Ceres and Climate Change
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Although a few scientists have quibbled about the details in Gore’s presentation, credible scientists around the world now generally accept climate change as a fact. In 2010, the National Research Council concluded: “Climate change is occurring, is very likely caused by human activities, and poses significant risks for a broad range of human and natural systems (1).” In 2011, there were 820 natural weather catastrophes around the planet — up more than 30% from an average of 630 events per year during 1981–2010 (2). The latest of these, Hurricane Sandy, was noted as the largest Atlantic hurricane on record (3) and second only to Katrina (2005) in estimated damages (4).
At the same time, severe prolonged drought is expected to intensify “in the continental USA and Mexico, the Mediterranean Basin, parts of northern China, across southern Africa and Australia, and in parts of South America (5).” Wildfires race annually across the western United States, serious water shortages are looming, and the capacity of agriculture to feed a growing worldwide population is in jeopardy, especially as food and biofuel compete for arable land. In 2004, a magnitude 9.0 earthquake unleashed the deadliest tsunami in history in the Indian Ocean, killing 283,100 people in 10 countries (6). In 2010, a 7.0 earthquake in Haiti left up to 300,000 people dead, killed many more thousands in a subsequent cholera epidemic, and disrupted the lives of over a million people (7).
The effects of climate change are particularly insidious when compounded by human error, negligence, and/or willful ignorance. In Oklahoma — now home to widespread fracking for natural gas and other hydrocarbons — there were 1,000+ earthquakes recorded in 2010 alone, after no more than a few each year from 1972 to 2008 (8). An explosion in 2010 ruptured British Petroleum’s Deepwater Horizon oil rig in the Gulf of Mexico, releasing nearly 5 million gallons of oil and causing extensive damage to marine wildlife habitats and the fishing and tourism industries. An earthquake and tsunami in 2011 caused equipment failure, meltdown, and release of radioactive materials at the Fukushima I Nuclear Power plant near Tokyo, Japan.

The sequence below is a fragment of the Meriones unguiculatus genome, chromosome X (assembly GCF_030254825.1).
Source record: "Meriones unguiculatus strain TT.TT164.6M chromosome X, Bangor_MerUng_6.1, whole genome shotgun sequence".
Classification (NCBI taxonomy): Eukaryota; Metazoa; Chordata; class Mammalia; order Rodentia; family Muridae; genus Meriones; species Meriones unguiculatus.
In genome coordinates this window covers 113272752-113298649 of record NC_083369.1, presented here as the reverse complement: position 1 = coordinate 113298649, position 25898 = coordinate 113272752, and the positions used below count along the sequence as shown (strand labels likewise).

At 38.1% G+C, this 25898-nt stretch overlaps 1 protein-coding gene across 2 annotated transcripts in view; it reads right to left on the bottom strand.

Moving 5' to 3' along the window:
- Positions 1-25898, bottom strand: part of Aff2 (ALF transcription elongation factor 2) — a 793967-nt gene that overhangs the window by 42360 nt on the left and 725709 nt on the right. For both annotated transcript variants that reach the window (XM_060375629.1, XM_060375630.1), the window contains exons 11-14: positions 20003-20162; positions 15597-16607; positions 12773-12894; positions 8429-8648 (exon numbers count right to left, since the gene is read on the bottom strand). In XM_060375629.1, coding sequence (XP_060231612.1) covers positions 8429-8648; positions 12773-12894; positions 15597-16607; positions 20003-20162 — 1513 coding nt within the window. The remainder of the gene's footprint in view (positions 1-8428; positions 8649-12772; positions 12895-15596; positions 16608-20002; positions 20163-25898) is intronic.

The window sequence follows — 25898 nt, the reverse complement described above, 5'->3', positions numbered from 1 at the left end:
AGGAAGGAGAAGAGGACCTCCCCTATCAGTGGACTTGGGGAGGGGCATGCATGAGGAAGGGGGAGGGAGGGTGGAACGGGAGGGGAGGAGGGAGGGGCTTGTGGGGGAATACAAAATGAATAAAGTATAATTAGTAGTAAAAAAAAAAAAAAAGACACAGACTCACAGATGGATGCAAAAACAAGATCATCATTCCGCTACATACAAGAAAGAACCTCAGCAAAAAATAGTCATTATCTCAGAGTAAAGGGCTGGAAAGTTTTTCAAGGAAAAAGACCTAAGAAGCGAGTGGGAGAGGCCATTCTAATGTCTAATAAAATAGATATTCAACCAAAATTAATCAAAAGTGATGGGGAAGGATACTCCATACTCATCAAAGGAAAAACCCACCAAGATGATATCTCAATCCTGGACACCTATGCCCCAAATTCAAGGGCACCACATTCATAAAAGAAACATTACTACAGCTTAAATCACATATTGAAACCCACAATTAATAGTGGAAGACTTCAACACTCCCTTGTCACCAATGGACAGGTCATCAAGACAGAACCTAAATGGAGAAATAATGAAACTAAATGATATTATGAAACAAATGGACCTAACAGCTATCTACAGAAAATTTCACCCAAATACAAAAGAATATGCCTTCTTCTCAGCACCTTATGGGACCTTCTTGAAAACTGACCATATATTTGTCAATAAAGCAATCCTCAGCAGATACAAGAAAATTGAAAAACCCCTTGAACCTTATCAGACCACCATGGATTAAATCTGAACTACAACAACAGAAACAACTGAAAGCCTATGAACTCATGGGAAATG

However we might choose to consider these events, if they are taken together — and more importantly, taken to heart — it is nearly impossible not to feel overwhelmed by a sense of foreboding about the fate of our world. Some people continue to deny that anything is wrong, or different, or the fault of human activity, and that there is no reason not to continue with business as usual — all in the face of mounting evidence to the contrary. Others argue plausibly that time is running out. Certainly, at the very least, reports issued by the Worldwatch Institute, the United Nation’s Intergovernmental Panel on Climate Change, the National Science Foundation, and other reputable institutions suggest that humanity as a whole is facing an unprecedented challenge, and that how we cope with this challenge will determine not just our future, but the capacity of the Earth to support a human future at all.
Catastrophes like these happen year after year after year, and according to a 2012 U.N. report on environmental emergencies:
"If it seems like some of these events are occurring with greater intensity, it is because they are. While studies are ongoing, the trends of climate-related events have been linked to changes in the “frequency, intensity, spatial extent, duration and timing of extreme weather and climate events,” including tropical cyclones, heavy precipitation events, and flooding — in addition to sea level rise, extreme heat, drought, and subsidence. The growing trend in climate-linked disasters poses worrying questions …" (9)
It is a common New Age belief that we create our own reality. The (rarely acknowledged) corollary to this belief is that the reality we have collectively created over several millennia of human insistence on progress at any cost has its own momentum and inertia, which are not that easily changed. Like the Titanic heading for that fateful iceberg, it may be too late to turn the huge ship of unrelenting human enterprise around in time to avoid a collision — especially given our extraordinary capacity as a species for ongoing denial, magical thinking, and self-justification. Whichever way we choose to deal with the reality of climate change, Ceres is now the deity to which we must answer.
The next post in this series is The Mythology of Ceres Revisited.
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